Whenever I work with a student on breathing, I demonstrate and explain to them (through images and videos) the actual coordinated movements involved in respiration, as well as giving them some hands-on help to have an experience of this natural and efficient coordination.
Rather than getting them to “breathe into their bellies”, I encourage them to invite the three-dimensional expansion and contraction of their torso that more accurately describes the reality of their physical mechanism. (I encourage you to do the same.)
2. “Your tongue is a valve that starts the sound”. Again, this is not indicative of what is actually happening acoustically. No matter which wind instrument you play, your tongue doesn’t start the sound. Ever. Your focused airstream starts the sound. This “valve” metaphor is often used to call upon a more precise use of the tongue in articulation.
So what’s the problem?
Now to be sure, your tongue can be used to great effect to give precision to how your airstream is being used to start and stop your sound. But it doesn’t do that which only your airstream can do. If you think of your tongue as the “valve” that begins tone production, it can invite you to get too internally focused in producing your sound.
This can lead to lots of embouchure “micromanaging”, which can manifest itself into excessive jaw tension and misdirected “preparation” when attacking a note at the beginning of a phrase. In turn, it can also keep you from fully realizing and relying upon the voicing mechanisms as they need to work in relation to releasing air into your instrument.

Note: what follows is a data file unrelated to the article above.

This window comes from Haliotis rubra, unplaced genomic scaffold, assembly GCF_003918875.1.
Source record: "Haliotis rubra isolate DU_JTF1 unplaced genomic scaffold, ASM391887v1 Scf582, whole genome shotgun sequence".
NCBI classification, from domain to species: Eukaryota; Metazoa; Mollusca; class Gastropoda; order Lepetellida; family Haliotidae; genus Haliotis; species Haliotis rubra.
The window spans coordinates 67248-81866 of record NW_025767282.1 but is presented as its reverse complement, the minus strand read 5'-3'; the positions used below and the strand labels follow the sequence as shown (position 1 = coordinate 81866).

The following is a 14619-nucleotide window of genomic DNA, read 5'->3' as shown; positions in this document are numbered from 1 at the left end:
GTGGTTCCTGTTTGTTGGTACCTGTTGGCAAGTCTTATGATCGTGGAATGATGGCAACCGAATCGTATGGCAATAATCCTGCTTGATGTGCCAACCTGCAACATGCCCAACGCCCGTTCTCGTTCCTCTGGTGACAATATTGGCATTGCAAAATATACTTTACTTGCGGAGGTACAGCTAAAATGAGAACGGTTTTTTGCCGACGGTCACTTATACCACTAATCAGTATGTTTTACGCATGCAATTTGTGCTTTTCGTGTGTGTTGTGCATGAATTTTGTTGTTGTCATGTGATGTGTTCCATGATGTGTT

Rather than getting my students to think of their tongues as “valves”, I encourage them to think of articulation as part of their sound. And sound production on a wind instrument involves conception (imagination) and the movement of air (amongst other things).
So instead of thinking so specifically about your “tongue-valve” when articulating, try to imagine more vividly and precisely the sound of your desired articulation (your expression!) If it’s clear enough, your brain will efficiently coordinate your physical mechanisms to realize your expression. That’s what you learn through practice.
So I’m not here to tell you to get rid of the metaphors. I use metaphor to positive ends in both my teaching and in my learning. I’m just suggesting to be mindful when using them (in both teaching and learning).
A metaphor (like any other thought) gets us to react in a specific way. If you (or your students) react in a constructive, flexible and exploratory way that invites better coordination, better understanding and better music, then great! By all means use it!
But even then, make sure you’re clear on the reality of what is actually happening. (In short, make sure you know that the metaphor is a metaphor!) Take the time to understand and learn the anatomy/physiology and/or acoustics that pertain specifically to what you do when you play your instrument.
Understanding the distinction between metaphor and physical reality can help you and your students continue to grow, improve and remain curious. All good things.